Migration and Diets in Roman and Byzantine Turkey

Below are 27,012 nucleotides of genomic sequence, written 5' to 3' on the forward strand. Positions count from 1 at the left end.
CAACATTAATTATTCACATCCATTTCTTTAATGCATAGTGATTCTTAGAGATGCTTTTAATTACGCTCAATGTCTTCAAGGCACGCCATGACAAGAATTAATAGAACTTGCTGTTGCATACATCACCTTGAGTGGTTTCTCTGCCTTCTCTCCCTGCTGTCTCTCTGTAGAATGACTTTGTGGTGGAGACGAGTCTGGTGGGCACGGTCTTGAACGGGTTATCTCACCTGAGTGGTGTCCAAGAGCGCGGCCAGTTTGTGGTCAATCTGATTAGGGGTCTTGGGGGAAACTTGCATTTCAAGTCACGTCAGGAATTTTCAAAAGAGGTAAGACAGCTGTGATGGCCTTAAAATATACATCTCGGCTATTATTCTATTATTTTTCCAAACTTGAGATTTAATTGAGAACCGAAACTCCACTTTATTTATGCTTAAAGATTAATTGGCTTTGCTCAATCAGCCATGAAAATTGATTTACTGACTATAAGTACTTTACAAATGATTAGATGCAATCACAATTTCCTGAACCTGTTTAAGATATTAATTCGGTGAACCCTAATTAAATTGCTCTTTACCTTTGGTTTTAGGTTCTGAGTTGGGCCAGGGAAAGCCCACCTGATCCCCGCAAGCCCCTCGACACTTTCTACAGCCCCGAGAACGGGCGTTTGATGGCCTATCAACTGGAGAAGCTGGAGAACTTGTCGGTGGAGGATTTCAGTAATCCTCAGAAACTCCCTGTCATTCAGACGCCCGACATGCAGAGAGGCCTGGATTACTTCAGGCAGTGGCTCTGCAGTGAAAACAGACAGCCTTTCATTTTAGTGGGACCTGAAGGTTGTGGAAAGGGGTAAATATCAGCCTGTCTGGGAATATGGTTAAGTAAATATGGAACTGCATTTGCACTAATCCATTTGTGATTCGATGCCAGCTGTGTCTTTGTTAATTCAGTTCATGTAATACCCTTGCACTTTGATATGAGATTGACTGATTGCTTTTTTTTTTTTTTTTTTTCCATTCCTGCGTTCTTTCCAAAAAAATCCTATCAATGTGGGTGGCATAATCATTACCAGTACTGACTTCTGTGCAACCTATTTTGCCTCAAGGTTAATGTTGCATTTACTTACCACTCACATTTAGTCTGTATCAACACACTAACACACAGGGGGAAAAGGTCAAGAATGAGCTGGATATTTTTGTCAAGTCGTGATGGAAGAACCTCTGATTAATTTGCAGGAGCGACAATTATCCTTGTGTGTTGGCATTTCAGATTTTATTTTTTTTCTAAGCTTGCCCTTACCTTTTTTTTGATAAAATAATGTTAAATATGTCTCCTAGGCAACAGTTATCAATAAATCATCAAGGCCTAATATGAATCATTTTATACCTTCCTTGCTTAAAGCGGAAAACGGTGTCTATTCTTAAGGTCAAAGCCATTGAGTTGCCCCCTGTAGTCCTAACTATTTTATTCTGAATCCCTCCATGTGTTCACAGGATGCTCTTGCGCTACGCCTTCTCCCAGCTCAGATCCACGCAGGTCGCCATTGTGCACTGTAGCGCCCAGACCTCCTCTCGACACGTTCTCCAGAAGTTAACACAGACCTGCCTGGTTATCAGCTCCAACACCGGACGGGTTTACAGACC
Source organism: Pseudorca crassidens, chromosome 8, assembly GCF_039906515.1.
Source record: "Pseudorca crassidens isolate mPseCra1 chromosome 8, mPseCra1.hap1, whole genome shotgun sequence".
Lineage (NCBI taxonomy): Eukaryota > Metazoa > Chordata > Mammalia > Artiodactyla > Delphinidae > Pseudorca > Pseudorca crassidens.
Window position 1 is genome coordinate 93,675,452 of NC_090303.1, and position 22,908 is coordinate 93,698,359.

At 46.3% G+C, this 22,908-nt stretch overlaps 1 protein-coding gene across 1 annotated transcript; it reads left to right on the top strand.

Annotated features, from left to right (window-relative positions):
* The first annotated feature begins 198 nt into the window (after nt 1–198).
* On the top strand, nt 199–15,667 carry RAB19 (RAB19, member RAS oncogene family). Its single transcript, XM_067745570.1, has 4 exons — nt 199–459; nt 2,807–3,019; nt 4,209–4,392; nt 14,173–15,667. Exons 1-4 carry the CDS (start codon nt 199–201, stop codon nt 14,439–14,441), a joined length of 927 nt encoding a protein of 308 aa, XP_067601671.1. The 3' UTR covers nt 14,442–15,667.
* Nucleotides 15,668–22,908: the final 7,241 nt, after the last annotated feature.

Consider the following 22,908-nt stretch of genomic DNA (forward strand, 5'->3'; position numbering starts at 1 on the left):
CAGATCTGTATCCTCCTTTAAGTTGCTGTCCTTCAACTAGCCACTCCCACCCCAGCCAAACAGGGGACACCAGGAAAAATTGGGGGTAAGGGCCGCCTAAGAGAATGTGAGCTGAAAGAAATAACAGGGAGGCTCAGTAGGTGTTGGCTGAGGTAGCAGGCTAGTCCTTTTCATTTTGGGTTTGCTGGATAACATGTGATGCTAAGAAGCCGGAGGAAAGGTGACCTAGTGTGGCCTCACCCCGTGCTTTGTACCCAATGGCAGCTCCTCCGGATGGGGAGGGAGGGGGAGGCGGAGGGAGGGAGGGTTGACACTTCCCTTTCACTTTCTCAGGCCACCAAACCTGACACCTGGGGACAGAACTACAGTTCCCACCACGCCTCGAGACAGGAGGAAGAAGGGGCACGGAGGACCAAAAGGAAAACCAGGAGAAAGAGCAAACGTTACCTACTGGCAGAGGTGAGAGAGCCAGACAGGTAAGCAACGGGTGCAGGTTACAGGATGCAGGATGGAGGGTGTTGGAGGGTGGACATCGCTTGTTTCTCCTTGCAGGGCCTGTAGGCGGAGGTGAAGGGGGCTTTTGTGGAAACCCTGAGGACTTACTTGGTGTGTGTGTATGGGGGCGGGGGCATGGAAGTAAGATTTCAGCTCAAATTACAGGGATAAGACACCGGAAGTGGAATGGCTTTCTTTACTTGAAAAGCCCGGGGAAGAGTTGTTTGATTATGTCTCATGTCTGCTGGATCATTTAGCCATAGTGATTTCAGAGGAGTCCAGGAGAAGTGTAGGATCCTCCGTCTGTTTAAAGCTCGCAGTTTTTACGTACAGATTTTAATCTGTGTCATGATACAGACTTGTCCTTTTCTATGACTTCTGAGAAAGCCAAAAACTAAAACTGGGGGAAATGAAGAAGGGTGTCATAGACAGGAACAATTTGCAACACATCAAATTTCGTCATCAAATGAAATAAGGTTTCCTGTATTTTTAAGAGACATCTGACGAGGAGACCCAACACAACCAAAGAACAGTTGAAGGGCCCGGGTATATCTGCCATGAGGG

This project investigates the diet and mobility of Roman and Byzantine populations at monumental sites in southwestern Turkey. The Roman and Byzantine periods in Turkey (ca. 133 BC – ca. 1453AD) are characterized by substantial societal change, including the end of the Roman Empire and the spread of Christianity. In southwestern Turkey, two World Heritage sites, Hierapolis and Ephesos (pictured above) were major centres during both of these periods. Specifically, we use stable carbon and nitrogen isotope analysis of human bone and tooth samples from associated cemeteries to examine temporal change or continuity in the life histories of people buried at these sites, and to explore variations in diet due to differences in both sex and social status. Strontium isotope analysis is used to identify non-local individuals who, in the later period, may have been pilgrims.